Then, with your child, discuss how the items collected are the same and how they are different. For example, blocks could be different colors or sizes. Toy cars could have various styles (truck, car). The older the child, the more advanced the sorting/categorizing will be. After this conversation ask your little one to place them into the graph, with each group having its own column. Show them how to lay them down, with a little distance between each item. Explain that in a graph, the amount can “grow” upwards.
This one requires a brief setup the day before, but it will definitely keep your little one busy for a good amount of time. Fill a ziploc bag with water. If you have animal figurines, throw a couple of them in the bag; otherwise just use small toys you have. Then, place in the freezer overnight.
The next day, there will be a frozen block of ice with animals trapped inside. Create some excitement and show your little one the frozen block, explaining that you need their help to rescue the animals. Use a tray to put the ice block on, along with some other items that may help them extract the animals. I use a large dropper, a spray bottle and paint brushes. Show your child how to use water to melt the ice. This is a great activity because it introduces the scientific concept of phase change. Plus, the kids will love it!
Fresh air, sidewalk chalk and water are all this activity requires. You can make this one math- or literacy-based by using either numbers or letters – or for older kids, you can do it with sight words. Write the letters/numbers or sight words in different spots on the concrete. Call each one out, and have your child find it. Once they find it they can spray it with water so it disappears. Easy peasy!
These are pretty simple to make because you can use things from around the house. First, take a large ziploc bag and fill it with a liquid-based substance like water, shaving cream, or hair gel. Add items inside that are colorful, hard, and squishy: rice, sprinkles, beads, pom poms. Seal the bag, tape all sides of the bag to a table and let your kids explore as they please. My three-year-old and one-year-old both love this one!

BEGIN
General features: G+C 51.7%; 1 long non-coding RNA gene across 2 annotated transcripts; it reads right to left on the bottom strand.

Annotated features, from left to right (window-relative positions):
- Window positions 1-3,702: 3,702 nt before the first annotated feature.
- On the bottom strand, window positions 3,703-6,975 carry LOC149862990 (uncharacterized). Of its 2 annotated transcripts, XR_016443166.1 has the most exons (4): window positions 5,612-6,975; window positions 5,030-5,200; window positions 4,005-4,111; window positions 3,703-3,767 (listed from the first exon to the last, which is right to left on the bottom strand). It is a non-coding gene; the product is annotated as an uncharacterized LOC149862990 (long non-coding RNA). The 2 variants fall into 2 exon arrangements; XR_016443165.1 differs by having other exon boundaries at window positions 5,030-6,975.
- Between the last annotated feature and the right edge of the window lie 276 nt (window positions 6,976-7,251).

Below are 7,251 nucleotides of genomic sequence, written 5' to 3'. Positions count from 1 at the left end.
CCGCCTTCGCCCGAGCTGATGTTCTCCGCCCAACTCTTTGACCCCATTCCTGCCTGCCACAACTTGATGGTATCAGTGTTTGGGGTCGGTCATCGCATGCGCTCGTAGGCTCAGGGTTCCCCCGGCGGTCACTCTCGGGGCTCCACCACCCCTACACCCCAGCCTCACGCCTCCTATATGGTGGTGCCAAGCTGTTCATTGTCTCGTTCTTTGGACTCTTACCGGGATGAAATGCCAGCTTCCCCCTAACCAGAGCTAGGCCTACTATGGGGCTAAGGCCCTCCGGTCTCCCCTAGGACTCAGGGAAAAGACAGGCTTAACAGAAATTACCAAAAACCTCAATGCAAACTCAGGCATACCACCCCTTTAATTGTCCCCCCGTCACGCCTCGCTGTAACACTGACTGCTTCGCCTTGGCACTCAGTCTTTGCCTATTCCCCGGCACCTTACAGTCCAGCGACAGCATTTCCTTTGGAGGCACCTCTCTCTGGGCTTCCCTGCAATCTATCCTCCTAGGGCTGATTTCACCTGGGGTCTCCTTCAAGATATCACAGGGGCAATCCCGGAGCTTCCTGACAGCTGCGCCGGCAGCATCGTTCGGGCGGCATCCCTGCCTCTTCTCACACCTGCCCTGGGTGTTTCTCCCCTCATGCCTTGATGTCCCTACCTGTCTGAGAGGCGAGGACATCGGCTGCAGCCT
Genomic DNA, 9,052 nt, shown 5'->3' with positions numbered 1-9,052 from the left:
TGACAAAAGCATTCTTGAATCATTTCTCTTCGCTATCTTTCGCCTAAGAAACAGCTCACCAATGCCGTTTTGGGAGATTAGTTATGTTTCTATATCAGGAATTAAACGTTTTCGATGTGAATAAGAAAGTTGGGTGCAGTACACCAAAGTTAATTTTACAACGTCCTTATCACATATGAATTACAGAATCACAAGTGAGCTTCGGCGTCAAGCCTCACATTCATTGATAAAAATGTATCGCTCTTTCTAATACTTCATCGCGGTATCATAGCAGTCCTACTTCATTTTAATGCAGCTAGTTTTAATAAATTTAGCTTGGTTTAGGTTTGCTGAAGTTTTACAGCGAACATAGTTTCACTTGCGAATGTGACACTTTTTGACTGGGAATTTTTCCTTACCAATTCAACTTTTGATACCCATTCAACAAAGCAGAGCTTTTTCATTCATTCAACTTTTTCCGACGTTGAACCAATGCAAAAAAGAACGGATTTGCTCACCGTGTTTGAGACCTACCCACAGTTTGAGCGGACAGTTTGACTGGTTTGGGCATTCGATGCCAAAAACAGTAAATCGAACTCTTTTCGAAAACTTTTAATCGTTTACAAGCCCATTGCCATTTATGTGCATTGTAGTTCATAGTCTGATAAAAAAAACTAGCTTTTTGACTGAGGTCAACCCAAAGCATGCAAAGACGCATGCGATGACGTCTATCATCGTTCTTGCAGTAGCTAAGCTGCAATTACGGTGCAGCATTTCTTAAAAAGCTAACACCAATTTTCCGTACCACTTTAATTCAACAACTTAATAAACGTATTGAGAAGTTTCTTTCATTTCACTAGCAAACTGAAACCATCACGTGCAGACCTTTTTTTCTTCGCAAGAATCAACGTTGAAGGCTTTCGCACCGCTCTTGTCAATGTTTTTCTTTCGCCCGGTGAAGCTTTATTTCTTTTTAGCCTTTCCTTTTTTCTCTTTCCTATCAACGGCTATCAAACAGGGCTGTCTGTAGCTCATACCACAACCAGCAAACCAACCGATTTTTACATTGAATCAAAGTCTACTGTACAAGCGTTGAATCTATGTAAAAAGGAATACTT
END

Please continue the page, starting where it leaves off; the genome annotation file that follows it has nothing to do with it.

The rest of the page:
Popsicle sticks can be used for a lot of things, but this is my favorite. This activity is aimed to develop and strengthen hand muscles used for writing. With a little bit of masking tape, secure each popsicle stick to a surface. You can vary the level of difficulty by adjusting how many pieces of tape are used to hold the stick down. Show your little one how to pull the popsicle stick off the surface and celebrate when you do. If you have an older child, make it a cooperative activity. My three-year-old daughter loves cheering on her brother while he works to pull each popsicle stick off, and she is there to collect them when he finally succeeds.
Simple sorting isn’t only fun, but there is virtually no set-up and minimum materials needed, other than toys your child already has. First, mark an area with a line. I use painters/masking tape, but you can easily draw lines, use string or just have your little one line items up as he finds them. To introduce the concept, start with a color sort. Invite the child to find the toys that are certain colors. As they find them, they can place in a line, or on top of the line you have laid out for them. Extensions of this include more specific categorizing. Ask your child to find the soft toys, the hard toys, the round toys, etc. The sky’s the limit!